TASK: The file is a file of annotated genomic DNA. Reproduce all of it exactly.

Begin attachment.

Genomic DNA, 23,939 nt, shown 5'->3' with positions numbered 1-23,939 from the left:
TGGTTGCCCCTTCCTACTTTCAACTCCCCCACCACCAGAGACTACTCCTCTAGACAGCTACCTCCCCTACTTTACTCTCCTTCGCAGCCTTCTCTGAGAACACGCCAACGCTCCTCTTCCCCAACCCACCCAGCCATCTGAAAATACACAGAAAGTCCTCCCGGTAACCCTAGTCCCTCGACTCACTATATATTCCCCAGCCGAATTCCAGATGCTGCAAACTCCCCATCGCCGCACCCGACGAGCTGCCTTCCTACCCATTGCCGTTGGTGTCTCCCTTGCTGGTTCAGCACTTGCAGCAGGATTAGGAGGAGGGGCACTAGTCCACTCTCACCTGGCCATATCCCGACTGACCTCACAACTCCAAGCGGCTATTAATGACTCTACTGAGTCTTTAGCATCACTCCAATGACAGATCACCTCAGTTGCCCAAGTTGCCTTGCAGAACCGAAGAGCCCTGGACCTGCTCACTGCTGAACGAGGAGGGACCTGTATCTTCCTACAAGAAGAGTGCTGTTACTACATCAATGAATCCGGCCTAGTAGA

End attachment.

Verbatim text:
Genomic DNA, 23,939 nt, shown 5'->3' with positions numbered 1-23,939 from the left:
TGGTTGCCCCTTCCTACTTTCAACTCCCCCACCACCAGAGACTACTCCTCTAGACAGCTACCTCCCCTACTTTACTCTCCTTCGCAGCCTTCTCTGAGAACACGCCAACGCTCCTCTTCCCCAACCCACCCAGCCATCTGAAAATACACAGAAAGTCCTCCCGGTAACCCTAGTCCCTCGACTCACTATATATTCCCCAGCCGAATTCCAGATGCTGCAAACTCCCCATCGCCGCACCCGACGAGCTGCCTTCCTACCCATTGCCGTTGGTGTCTCCCTTGCTGGTTCAGCACTTGCAGCAGGATTAGGAGGAGGGGCACTAGTCCACTCTCACCTGGCCATATCCCGACTGACCTCACAACTCCAAGCGGCTATTAATGACTCTACTGAGTCTTTAGCATCACTCCAATGACAGATCACCTCAGTTGCCCAAGTTGCCTTGCAGAACCGAAGAGCCCTGGACCTGCTCACTGCTGAACGAGGAGGGACCTGTATCTTCCTACAAGAAGAGTGCTGTTACTACATCAATGAATCCGGCCTAGTAGA